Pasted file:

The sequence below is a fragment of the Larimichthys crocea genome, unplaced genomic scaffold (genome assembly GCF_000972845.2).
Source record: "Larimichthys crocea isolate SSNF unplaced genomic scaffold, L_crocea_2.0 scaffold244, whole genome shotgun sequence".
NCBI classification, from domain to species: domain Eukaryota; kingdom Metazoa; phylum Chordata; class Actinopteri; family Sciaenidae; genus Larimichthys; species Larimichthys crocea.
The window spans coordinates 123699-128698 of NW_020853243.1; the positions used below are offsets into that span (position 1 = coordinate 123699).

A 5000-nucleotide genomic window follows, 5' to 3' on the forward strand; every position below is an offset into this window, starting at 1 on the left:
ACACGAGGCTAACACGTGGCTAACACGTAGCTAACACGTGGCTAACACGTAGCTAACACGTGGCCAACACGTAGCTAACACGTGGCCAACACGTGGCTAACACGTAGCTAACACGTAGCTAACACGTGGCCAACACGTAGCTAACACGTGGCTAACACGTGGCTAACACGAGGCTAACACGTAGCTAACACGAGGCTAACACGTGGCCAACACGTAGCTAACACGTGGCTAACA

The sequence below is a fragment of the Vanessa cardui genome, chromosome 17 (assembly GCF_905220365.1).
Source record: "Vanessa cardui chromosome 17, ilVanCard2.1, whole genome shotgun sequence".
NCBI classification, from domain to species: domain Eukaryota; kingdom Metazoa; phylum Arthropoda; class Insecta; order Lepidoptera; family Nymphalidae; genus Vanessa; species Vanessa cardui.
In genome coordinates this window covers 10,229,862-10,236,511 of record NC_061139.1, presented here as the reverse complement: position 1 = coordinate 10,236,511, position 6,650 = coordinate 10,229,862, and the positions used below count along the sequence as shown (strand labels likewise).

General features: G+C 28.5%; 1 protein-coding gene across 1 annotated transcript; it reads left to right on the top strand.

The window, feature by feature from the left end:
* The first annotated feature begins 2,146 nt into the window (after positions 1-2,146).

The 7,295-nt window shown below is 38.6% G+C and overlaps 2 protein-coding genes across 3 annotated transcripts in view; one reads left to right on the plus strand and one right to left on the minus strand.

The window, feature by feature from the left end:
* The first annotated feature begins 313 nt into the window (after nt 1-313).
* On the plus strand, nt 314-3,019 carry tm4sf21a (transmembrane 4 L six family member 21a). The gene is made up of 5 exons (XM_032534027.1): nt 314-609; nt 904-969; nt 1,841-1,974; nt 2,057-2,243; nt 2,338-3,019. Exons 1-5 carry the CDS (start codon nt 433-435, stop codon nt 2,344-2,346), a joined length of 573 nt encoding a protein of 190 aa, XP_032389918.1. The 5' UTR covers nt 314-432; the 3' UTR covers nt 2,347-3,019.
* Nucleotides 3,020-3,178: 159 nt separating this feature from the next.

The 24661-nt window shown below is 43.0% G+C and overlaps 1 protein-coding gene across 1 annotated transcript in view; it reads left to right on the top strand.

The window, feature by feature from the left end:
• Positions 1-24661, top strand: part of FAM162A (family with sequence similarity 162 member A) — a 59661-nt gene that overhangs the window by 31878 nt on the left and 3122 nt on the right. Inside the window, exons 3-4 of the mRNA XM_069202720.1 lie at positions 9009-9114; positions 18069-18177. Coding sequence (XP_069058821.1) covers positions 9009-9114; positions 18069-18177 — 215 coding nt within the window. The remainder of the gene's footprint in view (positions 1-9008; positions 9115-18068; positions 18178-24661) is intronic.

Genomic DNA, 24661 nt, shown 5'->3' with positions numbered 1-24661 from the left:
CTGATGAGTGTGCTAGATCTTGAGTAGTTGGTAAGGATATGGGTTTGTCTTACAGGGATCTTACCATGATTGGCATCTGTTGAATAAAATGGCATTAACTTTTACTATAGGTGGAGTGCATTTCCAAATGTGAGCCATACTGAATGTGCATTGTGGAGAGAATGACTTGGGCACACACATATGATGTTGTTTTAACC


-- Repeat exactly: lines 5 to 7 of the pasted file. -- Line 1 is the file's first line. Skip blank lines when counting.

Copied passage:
A 5000-nucleotide genomic window follows, 5' to 3' on the forward strand; every position below is an offset into this window, starting at 1 on the left:
ACACGAGGCTAACACGTGGCTAACACGTAGCTAACACGTGGCTAACACGTAGCTAACACGTGGCCAACACGTAGCTAACACGTGGCCAACACGTGGCTAACACGTAGCTAACACGTAGCTAACACGTGGCCAACACGTAGCTAACACGTGGCTAACACGTGGCTAACACGAGGCTAACACGTAGCTAACACGAGGCTAACACGTGGCCAACACGTAGCTAACACGTGGCTAACA

The sequence below is a fragment of the Vanessa cardui genome, chromosome 17 (assembly GCF_905220365.1).